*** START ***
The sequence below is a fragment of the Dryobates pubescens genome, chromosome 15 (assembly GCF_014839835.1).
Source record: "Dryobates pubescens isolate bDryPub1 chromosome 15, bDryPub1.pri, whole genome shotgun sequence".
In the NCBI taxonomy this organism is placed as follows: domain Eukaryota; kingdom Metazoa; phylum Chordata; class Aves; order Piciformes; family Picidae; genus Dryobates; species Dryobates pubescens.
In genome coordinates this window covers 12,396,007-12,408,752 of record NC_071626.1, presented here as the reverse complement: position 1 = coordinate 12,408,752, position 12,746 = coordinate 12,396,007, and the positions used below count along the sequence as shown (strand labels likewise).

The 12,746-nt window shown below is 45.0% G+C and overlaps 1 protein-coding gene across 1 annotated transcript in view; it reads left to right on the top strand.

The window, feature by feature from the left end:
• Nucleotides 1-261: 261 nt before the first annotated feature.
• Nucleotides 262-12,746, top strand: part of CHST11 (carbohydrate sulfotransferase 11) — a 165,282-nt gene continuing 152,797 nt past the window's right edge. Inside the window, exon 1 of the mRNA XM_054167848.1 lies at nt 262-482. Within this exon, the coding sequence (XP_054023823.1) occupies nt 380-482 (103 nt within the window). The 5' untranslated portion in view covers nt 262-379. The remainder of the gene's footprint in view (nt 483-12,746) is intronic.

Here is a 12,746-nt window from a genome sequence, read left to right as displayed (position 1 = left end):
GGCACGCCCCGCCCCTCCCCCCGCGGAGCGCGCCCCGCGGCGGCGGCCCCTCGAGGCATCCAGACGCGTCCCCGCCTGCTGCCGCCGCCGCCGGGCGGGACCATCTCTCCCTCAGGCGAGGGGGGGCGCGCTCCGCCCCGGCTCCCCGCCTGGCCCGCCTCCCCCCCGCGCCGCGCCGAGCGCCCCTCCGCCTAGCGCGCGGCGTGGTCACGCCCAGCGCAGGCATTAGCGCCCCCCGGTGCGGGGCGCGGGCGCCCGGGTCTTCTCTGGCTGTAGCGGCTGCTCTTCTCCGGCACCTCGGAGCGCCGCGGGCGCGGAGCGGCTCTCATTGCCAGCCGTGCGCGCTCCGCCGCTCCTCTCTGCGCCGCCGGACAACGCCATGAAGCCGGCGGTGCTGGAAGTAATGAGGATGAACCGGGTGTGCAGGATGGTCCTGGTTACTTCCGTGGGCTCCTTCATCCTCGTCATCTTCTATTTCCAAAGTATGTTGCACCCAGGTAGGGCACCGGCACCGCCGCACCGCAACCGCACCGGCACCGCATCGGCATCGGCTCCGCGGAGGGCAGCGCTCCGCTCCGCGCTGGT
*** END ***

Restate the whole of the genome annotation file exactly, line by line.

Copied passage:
The sequence below is a fragment of the Dryobates pubescens genome, chromosome 15 (assembly GCF_014839835.1).
Source record: "Dryobates pubescens isolate bDryPub1 chromosome 15, bDryPub1.pri, whole genome shotgun sequence".
In the NCBI taxonomy this organism is placed as follows: domain Eukaryota; kingdom Metazoa; phylum Chordata; class Aves; order Piciformes; family Picidae; genus Dryobates; species Dryobates pubescens.
In genome coordinates this window covers 12,396,007-12,408,752 of record NC_071626.1, presented here as the reverse complement: position 1 = coordinate 12,408,752, position 12,746 = coordinate 12,396,007, and the positions used below count along the sequence as shown (strand labels likewise).

The 12,746-nt window shown below is 45.0% G+C and overlaps 1 protein-coding gene across 1 annotated transcript in view; it reads left to right on the top strand.

The window, feature by feature from the left end:
• Nucleotides 1-261: 261 nt before the first annotated feature.
• Nucleotides 262-12,746, top strand: part of CHST11 (carbohydrate sulfotransferase 11) — a 165,282-nt gene continuing 152,797 nt past the window's right edge. Inside the window, exon 1 of the mRNA XM_054167848.1 lies at nt 262-482. Within this exon, the coding sequence (XP_054023823.1) occupies nt 380-482 (103 nt within the window). The 5' untranslated portion in view covers nt 262-379. The remainder of the gene's footprint in view (nt 483-12,746) is intronic.

Here is a 12,746-nt window from a genome sequence, read left to right as displayed (position 1 = left end):
GGCACGCCCCGCCCCTCCCCCCGCGGAGCGCGCCCCGCGGCGGCGGCCCCTCGAGGCATCCAGACGCGTCCCCGCCTGCTGCCGCCGCCGCCGGGCGGGACCATCTCTCCCTCAGGCGAGGGGGGGCGCGCTCCGCCCCGGCTCCCCGCCTGGCCCGCCTCCCCCCCGCGCCGCGCCGAGCGCCCCTCCGCCTAGCGCGCGGCGTGGTCACGCCCAGCGCAGGCATTAGCGCCCCCCGGTGCGGGGCGCGGGCGCCCGGGTCTTCTCTGGCTGTAGCGGCTGCTCTTCTCCGGCACCTCGGAGCGCCGCGGGCGCGGAGCGGCTCTCATTGCCAGCCGTGCGCGCTCCGCCGCTCCTCTCTGCGCCGCCGGACAACGCCATGAAGCCGGCGGTGCTGGAAGTAATGAGGATGAACCGGGTGTGCAGGATGGTCCTGGTTACTTCCGTGGGCTCCTTCATCCTCGTCATCTTCTATTTCCAAAGTATGTTGCACCCAGGTAGGGCACCGGCACCGCCGCACCGCAACCGCACCGGCACCGCATCGGCATCGGCTCCGCGGAGGGCAGCGCTCCGCTCCGCGCTGGT